Sharing at 12-step meetings is a way to feel like part of the group, which strengthens recovery. It helps you get clarity on problems and keeps you from delusional thinking. Most importantly, it’s a way of helping others by letting them know they aren’t alone. Sharing is good for sobriety. Here are some tips for sharing at meetings.
Put your hand up. The chair will call you to share. It’s a bit rude just to start talking.
Remember, no one is there to judge you. You may be embarrassed to talk about things you did while in active addiction. You may just hate the idea of getting up and talking in front of people you hardly know. Most people feel that way. Just try to remember that whatever you say, everyone there has heard it before and probably much worse. Meetings are about mutual support. No one will be judging what you did or scoring your presentation.
Use some discretion. While everyone is there to support each other, and it’s unlikely anyone would intentionally cause you any problems, what you say in a meeting is not legally protected the way a discussion with a therapist or lawyer is. You don’t always know everyone in the room. Someone might be totally trustworthy while sober and a little too chatty if she relapses. You want to be honest about the impact drugs and alcohol have had on your life, but you don’t want to get yourself into any more trouble. And you certainly don’t want to get other people in trouble.
Respect other people’s time. Everyone who wants to share should get an opportunity. Out of respect for the group, try to focus on the most important thing you want to say. Some meetings will have specific topics for discussion, so try to limit yourself to that topic. This way, everyone gets an opportunity to speak and you won’t accidentally abuse anyone’s courtesy. If you feel like there was something important you didn’t get to say, there’s always tomorrow.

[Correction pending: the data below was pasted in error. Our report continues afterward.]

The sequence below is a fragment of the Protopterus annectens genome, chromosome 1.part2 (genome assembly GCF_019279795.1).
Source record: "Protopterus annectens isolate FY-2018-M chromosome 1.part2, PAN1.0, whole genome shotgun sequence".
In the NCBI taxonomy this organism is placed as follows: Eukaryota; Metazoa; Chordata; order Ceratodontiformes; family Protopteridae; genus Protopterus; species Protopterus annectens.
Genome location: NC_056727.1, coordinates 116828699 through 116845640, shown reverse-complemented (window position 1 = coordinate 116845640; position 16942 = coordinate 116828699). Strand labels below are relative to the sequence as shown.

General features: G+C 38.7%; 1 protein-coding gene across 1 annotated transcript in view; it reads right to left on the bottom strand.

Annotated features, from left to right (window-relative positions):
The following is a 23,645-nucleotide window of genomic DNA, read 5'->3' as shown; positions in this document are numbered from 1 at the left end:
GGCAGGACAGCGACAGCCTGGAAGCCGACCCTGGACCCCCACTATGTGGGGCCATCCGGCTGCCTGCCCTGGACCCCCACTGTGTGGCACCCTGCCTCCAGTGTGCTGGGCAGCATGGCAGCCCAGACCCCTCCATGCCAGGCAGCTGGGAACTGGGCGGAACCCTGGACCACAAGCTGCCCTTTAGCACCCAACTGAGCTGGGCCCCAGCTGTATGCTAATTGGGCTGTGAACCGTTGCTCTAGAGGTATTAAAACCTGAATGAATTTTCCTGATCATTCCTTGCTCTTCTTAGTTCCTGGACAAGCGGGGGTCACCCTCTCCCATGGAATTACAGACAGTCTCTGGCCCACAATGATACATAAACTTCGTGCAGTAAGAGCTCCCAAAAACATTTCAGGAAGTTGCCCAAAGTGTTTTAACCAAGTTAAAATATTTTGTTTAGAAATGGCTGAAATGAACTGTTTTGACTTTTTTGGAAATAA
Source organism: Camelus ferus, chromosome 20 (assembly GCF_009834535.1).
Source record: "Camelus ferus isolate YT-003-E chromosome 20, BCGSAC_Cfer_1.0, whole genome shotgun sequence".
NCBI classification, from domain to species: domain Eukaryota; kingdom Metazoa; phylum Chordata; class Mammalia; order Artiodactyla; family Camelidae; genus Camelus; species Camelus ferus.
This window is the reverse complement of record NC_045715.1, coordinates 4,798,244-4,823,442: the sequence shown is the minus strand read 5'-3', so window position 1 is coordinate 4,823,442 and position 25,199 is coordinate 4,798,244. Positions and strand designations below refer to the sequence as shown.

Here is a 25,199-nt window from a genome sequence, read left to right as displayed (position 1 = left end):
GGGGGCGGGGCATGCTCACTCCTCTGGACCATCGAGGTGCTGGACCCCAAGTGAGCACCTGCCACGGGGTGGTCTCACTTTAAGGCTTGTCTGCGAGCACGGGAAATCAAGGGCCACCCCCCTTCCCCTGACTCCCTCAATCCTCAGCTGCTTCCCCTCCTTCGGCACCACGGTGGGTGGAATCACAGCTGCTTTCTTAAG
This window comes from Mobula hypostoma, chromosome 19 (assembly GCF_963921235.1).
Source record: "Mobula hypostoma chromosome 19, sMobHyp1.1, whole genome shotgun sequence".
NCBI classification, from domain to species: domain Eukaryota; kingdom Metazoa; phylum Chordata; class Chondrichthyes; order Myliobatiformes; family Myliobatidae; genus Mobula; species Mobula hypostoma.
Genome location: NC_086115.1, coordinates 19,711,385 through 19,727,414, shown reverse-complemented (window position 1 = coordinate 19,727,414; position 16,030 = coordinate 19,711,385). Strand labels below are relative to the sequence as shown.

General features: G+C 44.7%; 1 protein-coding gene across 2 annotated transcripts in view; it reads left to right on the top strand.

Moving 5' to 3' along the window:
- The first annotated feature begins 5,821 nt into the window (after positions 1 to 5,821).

Stay focused on yourself. Sharing is for discussing how your addiction has affected you and others, how you’ve tried to combat it, how your recovery is going, and so on. It’s not a platform for criticising others, especially others in the room. If someone else’s actions have affected you in some way relevant to your recovery, stay focused on how you’re handling it instead of going off on a tangent about the other person.
Avoid divisive topics. It’s generally not polite to discuss health, religion, or politics. In recovery, health is often a major issue for people, so that’s safe to discuss. Religion is going to come up in a 12-step meeting whether you like it or not, but it’s up to you whether you want to be that person. That leaves politics as the major divisive issue to avoid. Meetings are supposed to be a safe, supportive environment and it’s hard to be supportive if everyone is sizing each other up as either a commie or fascist. Leave politics at the door and remember everyone there has the same goal.
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